Publication details

Towards the spatial coherence of biogeographical regionalizations at subcontinental and landscape scales

Authors

DIVÍŠEK Jan STORCH David ZELENÝ David CULEK Martin

Year of publication 2016
Type Article in Periodical
Magazine / Source Journal of Biogeography
MU Faculty or unit

Faculty of Science

Citation
Web Publikace na webu vydavatele
Doi http://dx.doi.org/10.1111/jbi.12832
Field Ecology
Keywords beta diversity;biogeographical regions;birds;classification analysis;distance decay of similarity;endemism;mammals;spatial scale;species distribution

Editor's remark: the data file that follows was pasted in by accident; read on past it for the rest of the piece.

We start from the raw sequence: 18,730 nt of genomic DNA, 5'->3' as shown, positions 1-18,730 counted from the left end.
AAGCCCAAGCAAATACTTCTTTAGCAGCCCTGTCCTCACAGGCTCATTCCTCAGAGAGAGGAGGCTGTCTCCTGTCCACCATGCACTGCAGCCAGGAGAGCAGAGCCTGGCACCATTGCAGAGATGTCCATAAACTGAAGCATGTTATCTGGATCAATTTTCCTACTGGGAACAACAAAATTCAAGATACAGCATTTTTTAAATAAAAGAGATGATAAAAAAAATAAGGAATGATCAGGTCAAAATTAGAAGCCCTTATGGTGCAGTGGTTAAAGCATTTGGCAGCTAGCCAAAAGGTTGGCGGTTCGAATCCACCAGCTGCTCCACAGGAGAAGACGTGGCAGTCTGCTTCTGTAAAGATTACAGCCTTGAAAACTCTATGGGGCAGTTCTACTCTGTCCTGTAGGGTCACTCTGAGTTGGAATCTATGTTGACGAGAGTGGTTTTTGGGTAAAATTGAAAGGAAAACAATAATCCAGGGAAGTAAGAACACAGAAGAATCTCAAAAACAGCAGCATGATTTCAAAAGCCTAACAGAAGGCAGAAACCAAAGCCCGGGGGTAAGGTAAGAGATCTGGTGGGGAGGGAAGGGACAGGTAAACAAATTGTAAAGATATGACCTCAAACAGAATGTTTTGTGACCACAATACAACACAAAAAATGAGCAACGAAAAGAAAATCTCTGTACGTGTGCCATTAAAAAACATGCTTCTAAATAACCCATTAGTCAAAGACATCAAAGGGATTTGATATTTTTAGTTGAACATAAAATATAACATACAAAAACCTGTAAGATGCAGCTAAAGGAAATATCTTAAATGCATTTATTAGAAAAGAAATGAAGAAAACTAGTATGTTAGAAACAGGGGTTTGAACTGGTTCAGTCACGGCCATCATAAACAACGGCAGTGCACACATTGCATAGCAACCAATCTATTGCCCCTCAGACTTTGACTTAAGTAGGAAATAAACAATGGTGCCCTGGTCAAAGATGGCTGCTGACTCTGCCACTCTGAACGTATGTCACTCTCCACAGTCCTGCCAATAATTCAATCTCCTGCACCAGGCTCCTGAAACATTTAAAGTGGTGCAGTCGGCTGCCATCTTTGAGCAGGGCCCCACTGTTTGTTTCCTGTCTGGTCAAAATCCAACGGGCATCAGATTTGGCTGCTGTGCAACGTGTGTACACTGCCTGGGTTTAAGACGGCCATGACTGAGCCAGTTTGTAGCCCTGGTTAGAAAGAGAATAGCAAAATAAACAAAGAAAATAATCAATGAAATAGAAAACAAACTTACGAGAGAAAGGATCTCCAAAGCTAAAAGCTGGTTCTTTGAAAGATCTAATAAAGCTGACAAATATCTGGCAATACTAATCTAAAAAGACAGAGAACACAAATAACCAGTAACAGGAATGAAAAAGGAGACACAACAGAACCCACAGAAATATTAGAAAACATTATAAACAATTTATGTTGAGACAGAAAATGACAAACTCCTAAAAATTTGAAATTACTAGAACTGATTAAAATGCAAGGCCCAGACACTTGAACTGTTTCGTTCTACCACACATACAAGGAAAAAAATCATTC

Description Aim: One of the fundamental tools in biogeography is the classification of the Earth surface into spatially coherent units based on assemblage distinctiveness. However, spatial coherence of biogeographical regions may be scale-dependent, that is, it may change with changing the size of spatial units used. We ask (1) how the clusters resulting from the classification of animal assemblages at different spatial scales differ in their spatial coherence, (2) whether there are geographical trends in the patterns of spatial coherence, and (3) what factors drive these patterns at different scales and in different areas of Europe. Location: Europe. Methods: We used data from distribution atlases at two spatial scales (50 × 50 km and c. 10 × 10 km) and, for each scale, we selected four different areas across Europe, each of them covered by 250 grid cells. We classified each area based on the distributions of mammals (coarser scale only) and birds (both scales). Subsequently, we calculated the spatial coherence of resulting clusters and correlated it with environmental factors and geographical distance. Results: Coarse-scale classifications provided more spatially coherent clusters than the classifications at the finer scale and this pattern was closely related to different strength of distance decay of similarity in the species composition at different scales. Spatial coherence revealed latitudinal trends, so that coarse-scale clusters were more spatially coherent in northern Europe. Geographical distance was the best predictor of spatial patterns at the coarser scale, although this effect was strong only in central and northern Europe. At the finer scale, topography and land cover composition were the most important. Main conclusions: Spatial coherence of biogeographical regionalizations depends on scale and varies geographically. It is closely related to different beta diversity patterns at different scales and in different areas. Heterogeneous areas with high beta diversity and endemism reveal more complex patterns than areas characterized by lower beta diversity but a stronger relationship between beta diversity and distance, and consequently coherent clusters. If the development of the species distribution databases provides fine-resolution data covering large areas in the future, the issue of the scale of biogeographical regionalizations will probably become even more crucial.
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